What's the deal with all the teal pumpkins this Halloween?

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Imagine going trick-or-treating, but not being able to eat the loot you bring home Halloween night.

That's reality for many kids who battle food allergies, but now Food Allergy Research and Education (FARE) and the Teal Pumpkin Project hope to make the holiday more inclusive for kids while raising awareness about food allergies.

“It’s Halloween. Everybody wants to go out,” Amy Engels told InForum. Her son is allergic to almost every nut, so there are few candies he can eat.

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“I just want him to have that experience of having fun with all of the other kids and dressing up and not having to worry about what he’s going to get that might hurt him.”

With the Teal Pumpkin Project, the Engels won't have to worry as much on Halloween. The project asks that families who have non-food options available on Halloween put a teal pumpkin (teal is the color of food allergy awareness) outside their homes. This will let trick-or-treaters with food allergies know there are things available for them.

Such non-food items could include: glow bracelets or necklaces, pencils, markers, boxes of crayons, erasers, bubbles, mini Slinkies, whistles or noisemakers, bouncy balls, coins, spider rings, vampire teeth, mini notepads, playing cards, bookmarks, stickers or stencils.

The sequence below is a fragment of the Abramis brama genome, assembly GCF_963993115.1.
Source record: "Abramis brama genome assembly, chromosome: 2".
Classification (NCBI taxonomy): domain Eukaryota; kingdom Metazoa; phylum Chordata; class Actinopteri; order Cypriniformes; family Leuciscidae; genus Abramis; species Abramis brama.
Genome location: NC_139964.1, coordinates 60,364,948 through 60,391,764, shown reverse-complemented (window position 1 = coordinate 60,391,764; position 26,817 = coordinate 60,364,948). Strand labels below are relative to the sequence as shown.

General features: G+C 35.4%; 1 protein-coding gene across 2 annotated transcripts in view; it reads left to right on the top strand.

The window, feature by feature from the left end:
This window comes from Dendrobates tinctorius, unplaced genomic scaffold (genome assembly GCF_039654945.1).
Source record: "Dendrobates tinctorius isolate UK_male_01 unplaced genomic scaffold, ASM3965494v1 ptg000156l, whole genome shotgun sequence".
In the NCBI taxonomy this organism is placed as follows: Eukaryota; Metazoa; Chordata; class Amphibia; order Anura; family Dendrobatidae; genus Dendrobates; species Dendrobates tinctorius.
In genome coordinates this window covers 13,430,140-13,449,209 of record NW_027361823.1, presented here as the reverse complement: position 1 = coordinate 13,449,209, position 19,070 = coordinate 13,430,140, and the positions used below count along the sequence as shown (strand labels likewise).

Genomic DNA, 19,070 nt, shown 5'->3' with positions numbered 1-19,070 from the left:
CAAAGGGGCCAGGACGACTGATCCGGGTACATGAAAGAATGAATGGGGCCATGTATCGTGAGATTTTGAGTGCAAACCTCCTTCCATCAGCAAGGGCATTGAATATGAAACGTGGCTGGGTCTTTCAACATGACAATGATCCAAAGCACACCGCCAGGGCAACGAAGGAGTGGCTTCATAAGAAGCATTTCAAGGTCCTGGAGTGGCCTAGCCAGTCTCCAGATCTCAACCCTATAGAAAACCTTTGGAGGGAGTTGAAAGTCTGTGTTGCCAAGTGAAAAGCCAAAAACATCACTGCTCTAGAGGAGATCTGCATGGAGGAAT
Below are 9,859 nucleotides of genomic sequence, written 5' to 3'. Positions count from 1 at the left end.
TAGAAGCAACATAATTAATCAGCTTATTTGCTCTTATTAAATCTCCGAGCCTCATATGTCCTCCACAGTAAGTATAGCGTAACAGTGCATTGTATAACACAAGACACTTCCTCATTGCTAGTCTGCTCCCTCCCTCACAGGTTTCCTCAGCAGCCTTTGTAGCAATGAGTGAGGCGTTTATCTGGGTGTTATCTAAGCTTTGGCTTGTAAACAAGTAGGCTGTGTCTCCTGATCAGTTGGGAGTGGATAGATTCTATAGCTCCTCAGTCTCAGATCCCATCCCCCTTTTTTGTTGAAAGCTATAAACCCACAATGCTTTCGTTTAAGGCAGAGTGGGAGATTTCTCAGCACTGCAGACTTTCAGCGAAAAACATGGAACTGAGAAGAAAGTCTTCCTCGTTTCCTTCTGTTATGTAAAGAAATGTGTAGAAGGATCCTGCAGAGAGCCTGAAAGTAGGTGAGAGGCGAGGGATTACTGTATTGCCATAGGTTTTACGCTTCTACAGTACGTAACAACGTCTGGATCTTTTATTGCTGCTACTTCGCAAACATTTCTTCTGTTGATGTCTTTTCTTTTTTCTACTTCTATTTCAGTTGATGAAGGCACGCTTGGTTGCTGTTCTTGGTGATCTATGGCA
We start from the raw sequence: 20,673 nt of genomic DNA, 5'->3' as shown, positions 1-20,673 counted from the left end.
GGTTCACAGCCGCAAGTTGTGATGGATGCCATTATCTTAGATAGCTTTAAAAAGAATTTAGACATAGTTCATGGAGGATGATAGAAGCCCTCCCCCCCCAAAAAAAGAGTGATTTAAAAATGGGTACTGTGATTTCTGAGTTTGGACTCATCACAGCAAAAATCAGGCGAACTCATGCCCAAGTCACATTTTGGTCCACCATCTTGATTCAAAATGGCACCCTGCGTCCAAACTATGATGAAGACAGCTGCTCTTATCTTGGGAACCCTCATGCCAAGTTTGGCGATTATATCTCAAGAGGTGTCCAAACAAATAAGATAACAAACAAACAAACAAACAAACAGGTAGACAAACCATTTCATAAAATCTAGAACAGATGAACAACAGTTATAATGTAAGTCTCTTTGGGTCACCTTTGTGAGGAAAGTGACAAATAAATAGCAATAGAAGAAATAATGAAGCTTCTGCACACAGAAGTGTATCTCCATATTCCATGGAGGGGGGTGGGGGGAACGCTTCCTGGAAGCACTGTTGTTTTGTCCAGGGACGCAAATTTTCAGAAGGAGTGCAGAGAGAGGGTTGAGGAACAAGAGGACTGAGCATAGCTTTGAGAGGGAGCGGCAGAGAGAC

The Teal Pumpkin Project started with the Food Allergy Community of East Tennessee (FACET) and has spread across the nation. People are sharing photos of their teal pumpkins and spreading the word on Twitter using the hashtag #tealpumpkinproject.

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FARE says it isn't discouraging passing out candy on Halloween, but encouraging people to offer both options, InForum says.

Food allergy facts

Food allergies, which affect 1 in 13 kids in the United States, can be life threatening, WCCO reports.

Nearly 90 percent of all all food-related allergic reactions are from eight foods: peanuts, tree nuts, milk, wheat, soy, fish and shellfish, FARE says.

Food allergies among children is becoming more common, the Centers for Disease Control and Prevention says. From 1997 to 2007, the number of reported food allergies in children under age 18 increased by 18 percent.

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